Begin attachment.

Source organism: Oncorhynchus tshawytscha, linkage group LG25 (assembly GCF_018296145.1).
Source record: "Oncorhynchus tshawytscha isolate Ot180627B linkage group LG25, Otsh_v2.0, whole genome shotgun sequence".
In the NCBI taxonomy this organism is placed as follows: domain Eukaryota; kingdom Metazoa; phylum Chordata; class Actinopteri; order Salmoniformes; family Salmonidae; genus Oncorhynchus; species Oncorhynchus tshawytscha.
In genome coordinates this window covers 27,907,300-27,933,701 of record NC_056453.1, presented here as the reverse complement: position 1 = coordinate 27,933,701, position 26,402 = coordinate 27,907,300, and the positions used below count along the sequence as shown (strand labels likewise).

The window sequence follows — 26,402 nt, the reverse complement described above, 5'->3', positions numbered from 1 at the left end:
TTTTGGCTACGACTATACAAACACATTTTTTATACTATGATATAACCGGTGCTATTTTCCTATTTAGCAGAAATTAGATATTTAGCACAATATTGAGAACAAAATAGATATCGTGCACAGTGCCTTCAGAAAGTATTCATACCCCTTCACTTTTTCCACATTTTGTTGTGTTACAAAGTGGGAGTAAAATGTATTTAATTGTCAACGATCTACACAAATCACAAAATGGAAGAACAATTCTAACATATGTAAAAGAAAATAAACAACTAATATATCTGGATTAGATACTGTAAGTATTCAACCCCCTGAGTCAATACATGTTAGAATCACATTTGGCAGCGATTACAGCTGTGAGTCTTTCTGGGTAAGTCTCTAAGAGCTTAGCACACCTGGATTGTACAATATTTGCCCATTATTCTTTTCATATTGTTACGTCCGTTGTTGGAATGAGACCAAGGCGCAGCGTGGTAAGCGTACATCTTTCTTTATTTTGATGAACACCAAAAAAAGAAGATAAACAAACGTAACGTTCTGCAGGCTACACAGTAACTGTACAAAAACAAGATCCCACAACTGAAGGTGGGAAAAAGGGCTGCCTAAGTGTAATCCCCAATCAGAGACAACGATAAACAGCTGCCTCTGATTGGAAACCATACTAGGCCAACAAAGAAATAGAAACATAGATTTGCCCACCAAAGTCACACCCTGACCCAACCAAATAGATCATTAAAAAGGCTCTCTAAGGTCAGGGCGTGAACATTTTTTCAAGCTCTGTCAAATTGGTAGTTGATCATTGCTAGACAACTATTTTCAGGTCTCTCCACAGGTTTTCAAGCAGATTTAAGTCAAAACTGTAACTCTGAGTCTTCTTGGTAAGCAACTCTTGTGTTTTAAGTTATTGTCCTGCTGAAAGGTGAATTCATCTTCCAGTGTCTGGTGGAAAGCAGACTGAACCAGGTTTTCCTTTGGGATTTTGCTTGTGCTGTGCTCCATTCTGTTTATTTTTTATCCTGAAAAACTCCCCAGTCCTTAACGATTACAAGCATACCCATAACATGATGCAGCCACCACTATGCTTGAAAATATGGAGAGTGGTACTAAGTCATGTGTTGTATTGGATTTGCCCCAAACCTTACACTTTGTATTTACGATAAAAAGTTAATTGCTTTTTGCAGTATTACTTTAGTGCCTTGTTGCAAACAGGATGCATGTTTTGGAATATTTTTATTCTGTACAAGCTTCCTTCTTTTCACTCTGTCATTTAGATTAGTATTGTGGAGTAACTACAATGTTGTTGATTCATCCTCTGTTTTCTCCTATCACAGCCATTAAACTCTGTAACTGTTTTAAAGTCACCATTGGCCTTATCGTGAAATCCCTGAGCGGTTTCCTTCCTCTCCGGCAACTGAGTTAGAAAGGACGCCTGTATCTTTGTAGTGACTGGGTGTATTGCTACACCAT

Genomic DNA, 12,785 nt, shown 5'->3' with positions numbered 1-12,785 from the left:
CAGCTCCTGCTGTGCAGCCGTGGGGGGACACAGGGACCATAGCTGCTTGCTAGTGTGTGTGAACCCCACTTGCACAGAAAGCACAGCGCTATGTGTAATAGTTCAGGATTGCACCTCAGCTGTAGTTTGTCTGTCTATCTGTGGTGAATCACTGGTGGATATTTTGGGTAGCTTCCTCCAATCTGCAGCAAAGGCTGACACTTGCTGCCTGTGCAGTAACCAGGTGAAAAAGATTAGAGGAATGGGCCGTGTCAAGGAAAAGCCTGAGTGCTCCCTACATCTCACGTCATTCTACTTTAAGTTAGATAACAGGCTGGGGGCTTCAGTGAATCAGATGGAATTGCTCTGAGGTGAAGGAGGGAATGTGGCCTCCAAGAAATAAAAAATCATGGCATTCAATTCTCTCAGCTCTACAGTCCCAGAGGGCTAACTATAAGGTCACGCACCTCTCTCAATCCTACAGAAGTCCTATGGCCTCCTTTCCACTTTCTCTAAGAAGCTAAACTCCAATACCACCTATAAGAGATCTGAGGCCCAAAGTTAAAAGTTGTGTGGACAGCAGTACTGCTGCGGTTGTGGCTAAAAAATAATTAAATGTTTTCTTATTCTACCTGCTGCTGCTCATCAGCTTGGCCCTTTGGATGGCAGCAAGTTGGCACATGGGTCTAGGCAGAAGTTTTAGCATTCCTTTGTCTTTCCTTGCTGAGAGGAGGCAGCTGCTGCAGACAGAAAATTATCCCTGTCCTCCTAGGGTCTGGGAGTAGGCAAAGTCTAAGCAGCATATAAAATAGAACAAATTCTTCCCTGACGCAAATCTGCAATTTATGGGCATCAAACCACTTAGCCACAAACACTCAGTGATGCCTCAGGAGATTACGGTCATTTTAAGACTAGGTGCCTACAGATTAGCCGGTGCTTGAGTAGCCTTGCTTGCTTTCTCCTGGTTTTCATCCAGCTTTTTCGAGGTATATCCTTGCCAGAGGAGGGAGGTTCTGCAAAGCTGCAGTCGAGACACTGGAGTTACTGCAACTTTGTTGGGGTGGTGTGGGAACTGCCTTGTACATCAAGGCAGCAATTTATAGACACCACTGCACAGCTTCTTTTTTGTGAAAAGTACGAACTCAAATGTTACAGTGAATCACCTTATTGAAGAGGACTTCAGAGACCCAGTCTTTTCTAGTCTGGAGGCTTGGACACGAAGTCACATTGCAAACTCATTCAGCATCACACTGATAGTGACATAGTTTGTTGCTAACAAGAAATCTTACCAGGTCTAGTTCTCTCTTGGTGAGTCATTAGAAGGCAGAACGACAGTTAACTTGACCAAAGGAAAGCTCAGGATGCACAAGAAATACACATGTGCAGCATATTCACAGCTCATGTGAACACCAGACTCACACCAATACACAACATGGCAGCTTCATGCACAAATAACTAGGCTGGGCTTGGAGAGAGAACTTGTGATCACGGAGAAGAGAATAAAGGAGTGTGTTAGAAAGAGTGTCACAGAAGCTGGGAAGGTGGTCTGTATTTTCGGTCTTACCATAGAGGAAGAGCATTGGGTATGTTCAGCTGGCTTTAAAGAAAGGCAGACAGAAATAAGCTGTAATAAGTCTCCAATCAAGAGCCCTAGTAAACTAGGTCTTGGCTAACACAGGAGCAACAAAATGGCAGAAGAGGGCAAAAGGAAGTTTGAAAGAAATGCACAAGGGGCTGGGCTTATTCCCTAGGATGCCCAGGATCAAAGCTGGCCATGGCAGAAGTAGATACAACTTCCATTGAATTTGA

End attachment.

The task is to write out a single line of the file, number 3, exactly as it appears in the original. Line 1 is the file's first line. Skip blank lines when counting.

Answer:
In the NCBI taxonomy this organism is placed as follows: domain Eukaryota; kingdom Metazoa; phylum Chordata; class Actinopteri; order Salmoniformes; family Salmonidae; genus Oncorhynchus; species Oncorhynchus tshawytscha.